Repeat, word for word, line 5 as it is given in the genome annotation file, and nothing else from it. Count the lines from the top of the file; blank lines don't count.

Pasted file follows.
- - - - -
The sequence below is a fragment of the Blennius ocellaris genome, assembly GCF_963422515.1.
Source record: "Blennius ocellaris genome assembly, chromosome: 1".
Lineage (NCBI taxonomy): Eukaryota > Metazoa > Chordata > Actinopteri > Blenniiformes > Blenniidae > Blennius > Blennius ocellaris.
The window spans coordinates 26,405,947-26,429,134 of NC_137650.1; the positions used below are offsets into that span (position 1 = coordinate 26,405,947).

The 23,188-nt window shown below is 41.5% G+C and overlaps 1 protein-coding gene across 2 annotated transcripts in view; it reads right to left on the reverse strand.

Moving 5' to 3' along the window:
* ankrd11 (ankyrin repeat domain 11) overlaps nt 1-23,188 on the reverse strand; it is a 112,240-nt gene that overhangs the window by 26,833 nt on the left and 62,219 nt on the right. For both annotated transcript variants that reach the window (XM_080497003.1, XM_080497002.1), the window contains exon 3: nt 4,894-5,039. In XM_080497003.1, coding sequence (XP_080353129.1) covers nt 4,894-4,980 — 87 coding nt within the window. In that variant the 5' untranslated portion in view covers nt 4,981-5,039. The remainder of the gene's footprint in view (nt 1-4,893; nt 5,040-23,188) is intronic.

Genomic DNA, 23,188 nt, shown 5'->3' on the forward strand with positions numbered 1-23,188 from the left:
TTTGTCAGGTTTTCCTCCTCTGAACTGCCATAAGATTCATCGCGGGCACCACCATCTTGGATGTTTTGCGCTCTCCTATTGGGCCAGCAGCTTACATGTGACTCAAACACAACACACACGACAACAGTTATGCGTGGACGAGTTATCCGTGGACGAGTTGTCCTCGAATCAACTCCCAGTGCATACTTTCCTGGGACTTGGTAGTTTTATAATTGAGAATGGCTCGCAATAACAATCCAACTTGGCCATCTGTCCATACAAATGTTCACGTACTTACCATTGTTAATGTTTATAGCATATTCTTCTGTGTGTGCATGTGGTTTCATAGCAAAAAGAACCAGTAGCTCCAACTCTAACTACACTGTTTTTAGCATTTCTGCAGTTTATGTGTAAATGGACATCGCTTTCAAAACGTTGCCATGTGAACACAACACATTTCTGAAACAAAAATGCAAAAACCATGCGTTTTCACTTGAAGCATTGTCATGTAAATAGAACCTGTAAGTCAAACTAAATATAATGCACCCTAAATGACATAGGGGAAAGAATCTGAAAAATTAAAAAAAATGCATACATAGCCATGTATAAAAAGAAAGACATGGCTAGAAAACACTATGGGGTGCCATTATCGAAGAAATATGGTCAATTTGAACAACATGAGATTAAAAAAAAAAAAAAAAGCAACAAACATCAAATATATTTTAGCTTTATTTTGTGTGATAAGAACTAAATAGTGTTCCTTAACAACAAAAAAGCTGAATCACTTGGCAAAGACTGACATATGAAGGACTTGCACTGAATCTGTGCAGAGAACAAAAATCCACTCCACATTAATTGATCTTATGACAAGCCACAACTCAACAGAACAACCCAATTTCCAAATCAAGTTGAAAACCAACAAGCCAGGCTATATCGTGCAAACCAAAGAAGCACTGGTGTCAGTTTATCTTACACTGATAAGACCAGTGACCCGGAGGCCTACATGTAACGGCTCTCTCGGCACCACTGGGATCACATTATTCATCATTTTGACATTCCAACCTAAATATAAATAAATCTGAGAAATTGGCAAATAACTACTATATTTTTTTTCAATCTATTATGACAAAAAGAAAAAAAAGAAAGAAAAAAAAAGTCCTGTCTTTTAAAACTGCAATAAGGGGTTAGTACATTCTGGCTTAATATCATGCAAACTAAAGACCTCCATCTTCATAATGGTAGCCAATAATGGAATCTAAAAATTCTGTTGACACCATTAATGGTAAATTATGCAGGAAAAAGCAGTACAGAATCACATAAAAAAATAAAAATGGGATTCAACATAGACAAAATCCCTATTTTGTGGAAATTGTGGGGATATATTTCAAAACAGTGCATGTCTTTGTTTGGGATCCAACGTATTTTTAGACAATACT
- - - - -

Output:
The 23,188-nt window shown below is 41.5% G+C and overlaps 1 protein-coding gene across 2 annotated transcripts in view; it reads right to left on the reverse strand.